fbpx

Japan’s Trade Deficit Grows Because the Yen Is Weak and Oil Prices Are High

Japan's Trade Deficit Grows Because the Yen Is Weak and Oil Prices Are High

Japan’s trade deficit surged to over 2 trillion yen ($15 billion) in November as higher costs for oil and a weak yen combined to push imports sharply higher. It was the 16th straight month of red ink and a record high for the month of November. The country will likely post a record deficit for the year.

The deficit for November was double that for the same month the year before. Exports rose 20% to 8.8 trillion yen ($64 billion) while imports surged 30% from a year earlier to 10.9 trillion yen ($80 billion).

The world’s third-largest economy has been recovering after Japan gradually loosened anti-virus precautions in the second half of the year and reopened its borders to foreign tourists in October.

But its export sector is under pressure from rising costs, shortages of computer chips and some other industrial inputs, and weakening demand as central banks in major markets like the United States and European Union impose interest rate hikes to slow business activity and tame inflation.

Shipments to China rose only 3.5%, as the country remained in the throes of its “zero-COVID” restrictions, which hurt business activity including manufacturing. Exports to all of Asia climbed nearly 12%.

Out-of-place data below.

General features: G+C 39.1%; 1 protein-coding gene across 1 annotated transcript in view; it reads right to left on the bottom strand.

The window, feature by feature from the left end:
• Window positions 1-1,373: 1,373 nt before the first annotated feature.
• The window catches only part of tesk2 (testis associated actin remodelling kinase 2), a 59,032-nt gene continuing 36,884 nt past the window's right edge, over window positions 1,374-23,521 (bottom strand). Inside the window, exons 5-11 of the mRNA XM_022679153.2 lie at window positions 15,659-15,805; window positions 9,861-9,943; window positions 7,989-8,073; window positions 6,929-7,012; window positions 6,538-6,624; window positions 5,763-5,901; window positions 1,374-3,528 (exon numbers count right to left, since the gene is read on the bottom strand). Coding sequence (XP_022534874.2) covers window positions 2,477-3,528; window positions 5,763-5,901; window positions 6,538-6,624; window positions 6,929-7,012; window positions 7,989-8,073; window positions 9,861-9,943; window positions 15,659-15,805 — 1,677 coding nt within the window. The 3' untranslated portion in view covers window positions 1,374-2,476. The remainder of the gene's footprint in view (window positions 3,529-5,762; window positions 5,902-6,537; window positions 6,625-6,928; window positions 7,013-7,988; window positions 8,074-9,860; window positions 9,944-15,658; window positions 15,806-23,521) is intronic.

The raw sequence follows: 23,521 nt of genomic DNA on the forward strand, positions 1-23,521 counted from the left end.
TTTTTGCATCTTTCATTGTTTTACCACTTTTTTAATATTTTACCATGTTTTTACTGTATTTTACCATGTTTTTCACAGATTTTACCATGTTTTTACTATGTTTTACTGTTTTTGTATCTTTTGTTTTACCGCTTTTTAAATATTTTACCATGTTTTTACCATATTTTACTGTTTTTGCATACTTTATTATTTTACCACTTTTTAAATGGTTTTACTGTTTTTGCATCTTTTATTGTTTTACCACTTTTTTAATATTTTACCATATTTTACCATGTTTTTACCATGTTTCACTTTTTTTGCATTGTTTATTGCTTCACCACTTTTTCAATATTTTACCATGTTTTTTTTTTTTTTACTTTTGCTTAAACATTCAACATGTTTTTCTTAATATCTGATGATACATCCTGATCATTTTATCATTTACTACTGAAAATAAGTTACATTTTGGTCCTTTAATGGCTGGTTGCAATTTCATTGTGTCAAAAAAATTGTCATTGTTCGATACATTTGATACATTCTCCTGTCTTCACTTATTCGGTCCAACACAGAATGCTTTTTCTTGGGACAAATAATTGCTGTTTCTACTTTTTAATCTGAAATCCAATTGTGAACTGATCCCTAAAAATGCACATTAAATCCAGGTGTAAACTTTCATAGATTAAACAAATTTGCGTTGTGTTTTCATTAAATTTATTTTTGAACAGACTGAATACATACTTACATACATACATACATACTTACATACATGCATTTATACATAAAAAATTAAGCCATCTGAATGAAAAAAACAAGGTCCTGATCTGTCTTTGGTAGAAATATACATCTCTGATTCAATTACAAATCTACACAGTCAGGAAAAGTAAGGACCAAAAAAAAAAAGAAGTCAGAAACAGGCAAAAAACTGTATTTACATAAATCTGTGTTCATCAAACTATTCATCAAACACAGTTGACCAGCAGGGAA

Japan’s exports to the U.S. jumped nearly 33%, with the trade surplus rising by 54%.

Exports of vehicles were sharply higher as shortages of computer chips and other parts eased. Meanwhile, imports of coal, gas, and other fuels surged more than 60%, boosted by higher prices and the weaker yen.

Japan’s imports from Russia dropped 36% in November, with a sharp decline in shipments of oil, natural gas, and timber. Tokyo has joined other democracies in imposing sanctions against Moscow for its war on Ukraine, though it has said it will continue to import natural gas from a joint project in Sakhalin in Russia’s Far East.

A weaker currency makes imports more expensive in yen-denominated terms. Japan’s currency has lost value against the U.S. dollar and other currencies as the Federal Reserve and other central banks have raised interest rates while the Bank of Japan has kept its key interest rate at an ultra-low minus 0.1%. Japan’s domestic inflation has remained relatively low and with recessions looming elsewhere, the concern is that higher rates might derail the country’s fragile economic recovery.

Previous ArticleNext Article

Related Posts